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Part of: Clear language

Plain English

Last updated: 25 February, 2020

Following this helps people with:

  • time pressures: simply written content is easier to scan and absorb

  • stress: when anxious it is harder to absorb complex language

  • multi-tasking: with divided attention, you need simple information

  • low literacy: complex vocabulary and terms may not be known

  • cognitive impairments: simple language takes less cognitive load

  • motor impairments: clear, concise content needs less navigation

  • non-fluency: whose vocabulary is less extensive

  • sight loss: RNIB recommend using plain English

  • autism: National Autistic Society advise against the use of jargon

  • first language sign language: vocabulary may be less familiar


Make content clear and understandable, to open the web up for users with different literacy levels and access challenges.

1. Choose easy and short words not formal, long ones.

2. Jargon and buzzwords are unlikely to be clear language.

3. Write conversationally, in first person, using the active voice.

4. Test your content with users.

Usability evidence

1. Choose easy and short words not formal, long ones.

Write for the reading comprehension of a 9 year old. This helps your content reach the most users. It also makes your content easier to scan read.

Web Content Accessibility Guidelines (WCAG) say: "using the clearest and simplest language appropriate is highly desirable." The United Nations recommends plain language for communications.


"buy" not "purchase"

"help" not "assist"

"about" not "approximately"

2. Jargon and buzzwords are unlikely to be clear language.

Often, these words are too general and vague and can lead to misinterpretation or empty, meaningless text. Avoid them. Instead, think about what the term actually means and describe that. Be open and specific.

"Let's touch base in 10 and do some blue sky thinking." This uses jargon.
"Let's meet in 10 minutes to think of some ideas." Conveys same meaning using clear language.

3. Write conversationally, in first person, using the active voice.

Picture your audience and write as if you were talking directly to them, with the authority of someone who can help and inform.

4. Test your content with users.

What is clear to you may not be for someone else.

Usability evidence

Guideline 3.1 Readable: Make text content readable and understandable., Web Content Accessibility Guidelines (WCAG) 2.0, 2008

'Convention on the Rights of Persons with Disabilities', page 4 Article 2, Definitions, The United Nations Convention on the Rights of Persons with Disabilities, 2018

'Plain Language Is for Everyone, Even Experts', H. Loranger, Nielsen Norman Group, 2017

'The Public Speaks: An Empirical Study of Legal Communication', C. R. Trudeau in 14 Scribes J. Leg. Writing 121. 2012

‘Guidelines for authoring comprehensible web pages and evaluating their success’, Spyridakis, J. H., Technical Communication, pp. 368 to 73, checklist pp. 376 to 8. 2000

'Plain language in the US gains momentum: 1940–2015', Schriver, K. A., Transactions in Professional Communication, volume 60, issue 4, pages 343 to 383, 2017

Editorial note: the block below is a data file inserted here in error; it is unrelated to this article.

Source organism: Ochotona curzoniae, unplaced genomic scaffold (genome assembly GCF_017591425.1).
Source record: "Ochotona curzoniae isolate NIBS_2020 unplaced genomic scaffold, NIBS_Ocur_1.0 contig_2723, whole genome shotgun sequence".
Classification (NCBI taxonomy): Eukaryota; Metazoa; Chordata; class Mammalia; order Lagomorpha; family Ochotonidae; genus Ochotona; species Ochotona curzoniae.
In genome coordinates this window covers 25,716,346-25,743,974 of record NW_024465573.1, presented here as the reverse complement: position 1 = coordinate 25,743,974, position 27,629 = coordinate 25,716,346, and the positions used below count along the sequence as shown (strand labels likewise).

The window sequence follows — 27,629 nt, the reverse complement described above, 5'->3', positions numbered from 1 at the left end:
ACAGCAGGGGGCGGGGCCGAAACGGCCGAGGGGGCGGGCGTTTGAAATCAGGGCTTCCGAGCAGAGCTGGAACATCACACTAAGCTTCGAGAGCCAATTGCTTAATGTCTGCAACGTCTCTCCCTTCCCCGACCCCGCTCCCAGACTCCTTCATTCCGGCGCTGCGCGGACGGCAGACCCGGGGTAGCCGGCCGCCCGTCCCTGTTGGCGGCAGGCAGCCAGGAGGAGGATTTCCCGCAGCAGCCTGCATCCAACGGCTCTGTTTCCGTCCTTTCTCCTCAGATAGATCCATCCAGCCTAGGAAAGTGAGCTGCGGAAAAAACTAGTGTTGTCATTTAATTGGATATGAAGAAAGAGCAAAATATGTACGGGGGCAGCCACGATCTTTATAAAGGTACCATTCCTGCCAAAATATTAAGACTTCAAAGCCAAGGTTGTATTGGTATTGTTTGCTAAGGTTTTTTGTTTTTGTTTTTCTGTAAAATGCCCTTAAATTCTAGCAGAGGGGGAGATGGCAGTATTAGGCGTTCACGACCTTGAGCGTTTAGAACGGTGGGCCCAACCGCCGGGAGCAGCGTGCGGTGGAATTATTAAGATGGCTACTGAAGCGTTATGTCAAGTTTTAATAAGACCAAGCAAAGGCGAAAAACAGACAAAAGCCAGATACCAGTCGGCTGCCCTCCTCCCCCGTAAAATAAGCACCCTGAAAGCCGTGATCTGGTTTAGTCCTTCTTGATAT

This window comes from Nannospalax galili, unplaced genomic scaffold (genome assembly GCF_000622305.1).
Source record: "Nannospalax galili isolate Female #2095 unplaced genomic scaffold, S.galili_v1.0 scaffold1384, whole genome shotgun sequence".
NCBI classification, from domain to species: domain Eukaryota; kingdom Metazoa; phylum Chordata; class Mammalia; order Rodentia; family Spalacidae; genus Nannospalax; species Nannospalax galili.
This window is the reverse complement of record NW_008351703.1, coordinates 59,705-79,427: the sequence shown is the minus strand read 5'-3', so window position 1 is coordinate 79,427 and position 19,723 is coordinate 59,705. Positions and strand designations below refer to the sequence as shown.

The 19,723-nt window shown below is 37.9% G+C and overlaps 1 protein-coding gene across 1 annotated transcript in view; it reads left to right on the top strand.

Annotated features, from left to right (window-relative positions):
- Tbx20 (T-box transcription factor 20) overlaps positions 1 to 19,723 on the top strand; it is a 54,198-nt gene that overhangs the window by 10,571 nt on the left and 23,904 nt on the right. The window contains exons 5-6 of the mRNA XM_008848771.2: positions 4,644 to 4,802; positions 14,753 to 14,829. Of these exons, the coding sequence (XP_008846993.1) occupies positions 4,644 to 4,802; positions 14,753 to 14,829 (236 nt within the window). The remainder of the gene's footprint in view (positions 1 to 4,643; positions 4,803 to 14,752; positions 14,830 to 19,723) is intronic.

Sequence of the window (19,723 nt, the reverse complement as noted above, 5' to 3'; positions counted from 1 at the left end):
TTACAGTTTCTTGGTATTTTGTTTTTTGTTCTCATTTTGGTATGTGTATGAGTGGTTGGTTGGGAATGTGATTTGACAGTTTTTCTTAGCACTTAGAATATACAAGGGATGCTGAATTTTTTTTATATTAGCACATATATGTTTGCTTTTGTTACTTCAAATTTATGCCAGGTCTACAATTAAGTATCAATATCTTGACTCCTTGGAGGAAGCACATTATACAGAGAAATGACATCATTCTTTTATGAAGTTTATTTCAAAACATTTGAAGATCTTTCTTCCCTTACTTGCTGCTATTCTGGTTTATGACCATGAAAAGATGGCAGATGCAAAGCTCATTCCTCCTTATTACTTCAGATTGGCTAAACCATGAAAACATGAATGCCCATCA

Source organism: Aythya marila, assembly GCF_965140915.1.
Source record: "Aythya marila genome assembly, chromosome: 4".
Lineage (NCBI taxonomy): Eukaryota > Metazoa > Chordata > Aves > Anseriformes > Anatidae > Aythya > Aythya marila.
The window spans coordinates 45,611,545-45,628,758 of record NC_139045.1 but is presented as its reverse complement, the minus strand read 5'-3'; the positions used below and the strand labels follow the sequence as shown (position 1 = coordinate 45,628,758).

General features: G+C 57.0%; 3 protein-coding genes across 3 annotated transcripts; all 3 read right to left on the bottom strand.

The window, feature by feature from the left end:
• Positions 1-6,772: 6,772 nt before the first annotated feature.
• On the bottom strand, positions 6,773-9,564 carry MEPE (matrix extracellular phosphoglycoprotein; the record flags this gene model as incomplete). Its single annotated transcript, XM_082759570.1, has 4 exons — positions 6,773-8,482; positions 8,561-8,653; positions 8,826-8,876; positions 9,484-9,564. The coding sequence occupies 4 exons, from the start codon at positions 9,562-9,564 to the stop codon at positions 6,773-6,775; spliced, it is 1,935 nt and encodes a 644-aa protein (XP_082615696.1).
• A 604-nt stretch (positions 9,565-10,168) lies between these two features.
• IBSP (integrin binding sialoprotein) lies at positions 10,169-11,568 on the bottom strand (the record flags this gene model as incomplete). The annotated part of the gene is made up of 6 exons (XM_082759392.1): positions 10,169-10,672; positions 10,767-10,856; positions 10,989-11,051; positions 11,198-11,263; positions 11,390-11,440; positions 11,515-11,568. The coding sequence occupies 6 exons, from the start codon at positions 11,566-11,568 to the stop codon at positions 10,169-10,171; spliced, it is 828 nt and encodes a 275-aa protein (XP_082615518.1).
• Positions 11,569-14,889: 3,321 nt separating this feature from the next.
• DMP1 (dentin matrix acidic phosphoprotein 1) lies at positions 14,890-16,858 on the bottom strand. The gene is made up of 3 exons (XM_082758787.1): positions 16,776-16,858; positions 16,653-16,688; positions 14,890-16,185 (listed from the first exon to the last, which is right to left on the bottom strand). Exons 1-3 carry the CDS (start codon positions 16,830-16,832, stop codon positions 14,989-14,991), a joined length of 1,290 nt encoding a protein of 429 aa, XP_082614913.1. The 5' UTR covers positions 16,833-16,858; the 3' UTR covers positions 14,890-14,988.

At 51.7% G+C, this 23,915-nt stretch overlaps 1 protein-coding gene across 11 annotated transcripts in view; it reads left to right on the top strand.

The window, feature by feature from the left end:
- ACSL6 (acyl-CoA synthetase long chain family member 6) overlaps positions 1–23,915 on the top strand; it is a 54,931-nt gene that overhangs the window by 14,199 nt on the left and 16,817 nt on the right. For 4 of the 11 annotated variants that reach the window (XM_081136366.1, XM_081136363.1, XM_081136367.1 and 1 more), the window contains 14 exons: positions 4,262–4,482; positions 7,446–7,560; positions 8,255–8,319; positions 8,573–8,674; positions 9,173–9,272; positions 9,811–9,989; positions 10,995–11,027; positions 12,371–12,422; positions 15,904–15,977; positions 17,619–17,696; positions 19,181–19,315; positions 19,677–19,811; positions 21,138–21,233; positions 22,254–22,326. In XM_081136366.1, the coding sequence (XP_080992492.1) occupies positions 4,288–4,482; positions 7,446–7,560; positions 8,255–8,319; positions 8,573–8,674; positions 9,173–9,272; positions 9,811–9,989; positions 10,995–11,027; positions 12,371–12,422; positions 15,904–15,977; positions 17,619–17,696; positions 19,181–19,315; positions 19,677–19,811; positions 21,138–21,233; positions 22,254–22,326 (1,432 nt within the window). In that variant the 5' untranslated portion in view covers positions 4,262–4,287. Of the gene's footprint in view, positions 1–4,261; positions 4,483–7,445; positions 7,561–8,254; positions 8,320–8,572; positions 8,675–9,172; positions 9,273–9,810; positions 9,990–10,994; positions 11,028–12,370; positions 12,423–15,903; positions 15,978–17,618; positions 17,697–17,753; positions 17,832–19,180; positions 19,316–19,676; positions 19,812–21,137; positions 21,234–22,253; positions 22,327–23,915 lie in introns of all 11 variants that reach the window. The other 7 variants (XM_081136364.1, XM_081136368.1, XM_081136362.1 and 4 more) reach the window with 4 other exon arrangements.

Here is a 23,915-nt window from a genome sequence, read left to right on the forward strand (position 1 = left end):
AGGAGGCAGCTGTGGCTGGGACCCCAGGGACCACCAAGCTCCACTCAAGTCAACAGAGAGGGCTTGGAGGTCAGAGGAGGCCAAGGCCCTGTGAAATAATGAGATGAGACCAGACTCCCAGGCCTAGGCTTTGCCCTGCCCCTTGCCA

'Brevity. Note by the Prime Minister', W. Churchill, 1940 and 1951

‘Reading and navigational strategies of web users with lower literacy skills’, Summers, K and M. Summers, 2005 

'Writing content for everyone', Roz Strachan, Government Digital Service, 2016

'Strengthening plain language', International Plain Language Federation. Undated.

Plain Language Commission style guide, Plain Language Commission, 2011

'The principles of readability', Impact Information, William H. DuBay, 2004

Plain language entry, Wikipedia, last updated 2018

‘Technical language, advice understandability, and perceptions of expertise and trustworthiness: the case of the financial planner’, Joiner, T.A., Australian Journal of Management, 27, 1, pp. 25 to 45. 2002. Locked.

Comprehension of legal contracts by non-experts: effectiveness of plain language redrafting', Masson, M.E.J. and M.A. Waldron, Applied Cognitive Psychology, 8,19. 1994

‘More individual difference in language attainment: how much do adult native speakers know about passives and quantifiers’, Street, J. and E. Dabrowska, Lingua, 120, pp. 2080 to 94. 2010. Locked. Related free access paper 'Individual Differences in First and Second Language Ultimate Attainment and Their Causes', E. Dabrowska, 2018

‘Problems in public documents’, Rose, A., Information Design Journal, 2/3, 4, pp. 179 to 196. 1981. Locked.

‘What makes a good document? The criteria we use’, Waller, R., Simplification Centre Technical paper no. 2, Reading: University of Reading, 2011

‘Revising functional documents: the scenario principle’, Flower, L., Hayes J. R., and Swarts, H., in P. V. Anderson, R. J. Brockman and C. R. Miller (eds) New essays in technical and scientific communication: research, theory and practice, Farmingdale, NY: Baywood Publishing Co, pp. 109 to 36. 1983. Locked.
Reading review of the Flower, Hayes and Swarts paper, ENGL 8500, 2014

‘Dyslexia and accessibility/usability: a research review’, McCarthy, J., 2006

'Effects of language fluency and graphic animation on modality choices by adults when following online explanatory demonstrations', Wright, P. and others, 2009

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